Cotoletta alla bolognese is quite the tasty dish; it’s made with veal meat (not chicken!), breaded, covered with ham (which should be prosciutto crudo) and Parmigiano Reggiano cheese, cut into very thin flakes or grated using a grater with large holes. 

The secret to this dish is the meat broth, used in very little quantity to cook the cotoletta and to melt the cheese. The use of butter for cooking is mandatory, says the Accademia Italiana della Cucina. 

Cotoletta alla bolognese (photo credit https://www.facebook.com/irinatrattoria)

Crescentine (Piatto unico – single course)

Crescentina is one of my absolute favorite Bolognese dishes! It’s fried dough (round or rhomboidal in shape) you eat with cured meats and soft cheeses like stracchino and squacquerone

Like many other recipes from the region of Emilia, the use of animal fats abounds, in this case the lard used for frying. Ingredients are few: 00 flour, yeast, milk and olive oil. But don’t be fooled by the apparent simplicity of the recipe, it’s actually easy to mess it up: when you fry the dough in the pan, the temperature of the lard should be neither too low nor too high, otherwise the crescentina will be respectively too greasy or too overcooked.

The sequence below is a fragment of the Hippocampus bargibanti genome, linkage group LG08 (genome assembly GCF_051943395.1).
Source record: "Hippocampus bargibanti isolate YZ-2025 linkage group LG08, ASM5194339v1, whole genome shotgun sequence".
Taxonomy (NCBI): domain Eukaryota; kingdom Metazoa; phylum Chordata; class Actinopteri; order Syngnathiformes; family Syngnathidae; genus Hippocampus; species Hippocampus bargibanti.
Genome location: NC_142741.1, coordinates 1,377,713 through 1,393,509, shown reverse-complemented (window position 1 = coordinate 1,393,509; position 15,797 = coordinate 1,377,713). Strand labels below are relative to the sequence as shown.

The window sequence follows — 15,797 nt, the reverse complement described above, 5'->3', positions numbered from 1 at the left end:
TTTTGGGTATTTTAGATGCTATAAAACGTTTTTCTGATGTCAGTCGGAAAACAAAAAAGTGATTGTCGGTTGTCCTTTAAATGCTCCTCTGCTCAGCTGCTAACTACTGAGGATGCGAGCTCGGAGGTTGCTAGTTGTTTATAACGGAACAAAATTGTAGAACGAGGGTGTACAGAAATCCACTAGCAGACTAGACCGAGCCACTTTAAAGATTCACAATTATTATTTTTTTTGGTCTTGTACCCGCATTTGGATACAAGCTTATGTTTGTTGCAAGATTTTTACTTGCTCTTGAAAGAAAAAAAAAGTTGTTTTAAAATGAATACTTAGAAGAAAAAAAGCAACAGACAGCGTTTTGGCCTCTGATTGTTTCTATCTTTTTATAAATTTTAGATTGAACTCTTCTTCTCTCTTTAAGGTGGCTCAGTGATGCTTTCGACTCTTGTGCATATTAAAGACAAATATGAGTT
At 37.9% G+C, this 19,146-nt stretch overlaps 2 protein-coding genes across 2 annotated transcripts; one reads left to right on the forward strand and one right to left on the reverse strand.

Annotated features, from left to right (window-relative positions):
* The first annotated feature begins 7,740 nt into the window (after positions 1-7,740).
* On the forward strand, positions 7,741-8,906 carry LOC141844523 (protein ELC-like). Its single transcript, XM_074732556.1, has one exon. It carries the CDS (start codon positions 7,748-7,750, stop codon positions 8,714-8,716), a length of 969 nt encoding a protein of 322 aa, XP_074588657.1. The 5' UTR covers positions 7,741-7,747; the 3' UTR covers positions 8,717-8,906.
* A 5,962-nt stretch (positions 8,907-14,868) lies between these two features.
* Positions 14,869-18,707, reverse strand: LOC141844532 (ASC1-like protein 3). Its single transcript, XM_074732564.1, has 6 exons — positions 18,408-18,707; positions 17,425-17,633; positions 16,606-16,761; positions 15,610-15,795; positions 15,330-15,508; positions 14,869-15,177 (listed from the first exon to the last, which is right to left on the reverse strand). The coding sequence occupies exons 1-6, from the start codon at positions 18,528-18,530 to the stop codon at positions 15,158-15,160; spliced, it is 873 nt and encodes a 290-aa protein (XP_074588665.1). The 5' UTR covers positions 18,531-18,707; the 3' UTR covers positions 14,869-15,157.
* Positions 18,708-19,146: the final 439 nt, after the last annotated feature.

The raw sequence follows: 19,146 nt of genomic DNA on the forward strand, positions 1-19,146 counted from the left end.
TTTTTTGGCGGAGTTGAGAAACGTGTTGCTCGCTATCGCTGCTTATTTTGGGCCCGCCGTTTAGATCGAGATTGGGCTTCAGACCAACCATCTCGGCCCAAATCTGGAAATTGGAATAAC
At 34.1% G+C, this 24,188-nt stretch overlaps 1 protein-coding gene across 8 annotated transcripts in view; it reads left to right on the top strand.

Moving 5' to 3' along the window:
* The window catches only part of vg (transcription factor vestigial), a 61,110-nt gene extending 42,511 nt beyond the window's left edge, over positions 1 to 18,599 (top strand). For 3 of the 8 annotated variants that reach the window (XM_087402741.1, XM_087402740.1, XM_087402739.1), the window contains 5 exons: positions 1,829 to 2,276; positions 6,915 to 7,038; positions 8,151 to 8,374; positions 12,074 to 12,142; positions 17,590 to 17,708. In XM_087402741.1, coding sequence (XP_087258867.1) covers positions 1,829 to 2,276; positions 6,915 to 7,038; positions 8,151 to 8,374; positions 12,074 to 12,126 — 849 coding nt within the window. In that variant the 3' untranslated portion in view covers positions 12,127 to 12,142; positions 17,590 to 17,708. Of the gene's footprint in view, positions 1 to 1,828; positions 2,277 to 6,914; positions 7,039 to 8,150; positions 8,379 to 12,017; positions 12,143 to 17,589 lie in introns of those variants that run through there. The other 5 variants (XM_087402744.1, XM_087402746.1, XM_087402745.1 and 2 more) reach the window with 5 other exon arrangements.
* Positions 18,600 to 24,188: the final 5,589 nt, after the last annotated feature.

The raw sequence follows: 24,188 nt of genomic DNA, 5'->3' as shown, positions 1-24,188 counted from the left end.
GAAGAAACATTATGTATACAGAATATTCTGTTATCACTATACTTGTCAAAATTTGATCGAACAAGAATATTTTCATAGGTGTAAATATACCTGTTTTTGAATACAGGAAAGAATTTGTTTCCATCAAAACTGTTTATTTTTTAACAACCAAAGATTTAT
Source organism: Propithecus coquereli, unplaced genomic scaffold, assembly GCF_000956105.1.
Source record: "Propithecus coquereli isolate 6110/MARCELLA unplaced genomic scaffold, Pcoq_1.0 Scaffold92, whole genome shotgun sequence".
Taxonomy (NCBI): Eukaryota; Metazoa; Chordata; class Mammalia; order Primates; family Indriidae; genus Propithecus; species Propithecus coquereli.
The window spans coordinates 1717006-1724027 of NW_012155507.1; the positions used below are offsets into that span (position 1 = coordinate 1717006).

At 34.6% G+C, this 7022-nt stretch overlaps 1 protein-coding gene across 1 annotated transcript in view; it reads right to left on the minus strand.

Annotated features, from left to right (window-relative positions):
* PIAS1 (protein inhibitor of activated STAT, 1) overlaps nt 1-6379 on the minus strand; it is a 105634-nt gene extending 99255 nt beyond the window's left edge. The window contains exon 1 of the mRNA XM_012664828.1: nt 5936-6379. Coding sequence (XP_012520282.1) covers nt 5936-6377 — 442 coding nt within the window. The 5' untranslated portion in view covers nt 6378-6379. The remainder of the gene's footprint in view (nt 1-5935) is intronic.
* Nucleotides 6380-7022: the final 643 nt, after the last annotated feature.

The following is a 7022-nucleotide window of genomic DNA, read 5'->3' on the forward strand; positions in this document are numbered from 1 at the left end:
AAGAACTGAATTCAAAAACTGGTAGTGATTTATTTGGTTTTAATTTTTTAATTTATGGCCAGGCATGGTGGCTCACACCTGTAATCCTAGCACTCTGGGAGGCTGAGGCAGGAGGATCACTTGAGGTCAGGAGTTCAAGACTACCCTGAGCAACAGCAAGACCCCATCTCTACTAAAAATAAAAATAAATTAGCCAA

Crescentina should be eaten right after it’s cooked. Oh, and you may want to save room for the last one to be eaten with Nutella. 

The best places to eat crescentine are at the local ‘trattorie’, especially in the countryside, or at seasonal sagre (food fairs). 

Delicious crescentine enjoyed at a trattoria in Bologna’s hills.

Friggione (Contorno / Condimento – Side dish / dressing)

Friggione is a typical Bolognese dressing or side dish whose first written recipe dates back to 1886; its official recipe was registered with Bologna’s Chamber of Commerce in 2003 by the Italian Academy of Cuisine. 

It is made with onions and peeled tomatoes and requires a long time to prepare (like ragù!) because the onions must be left to macerate with sugar and salt for a couple of hours, then cooked in a pan on low heat with their water and lard for another couple of hours; you then add the chopped tomato and let simmer for another couple of hours, stirring frequently.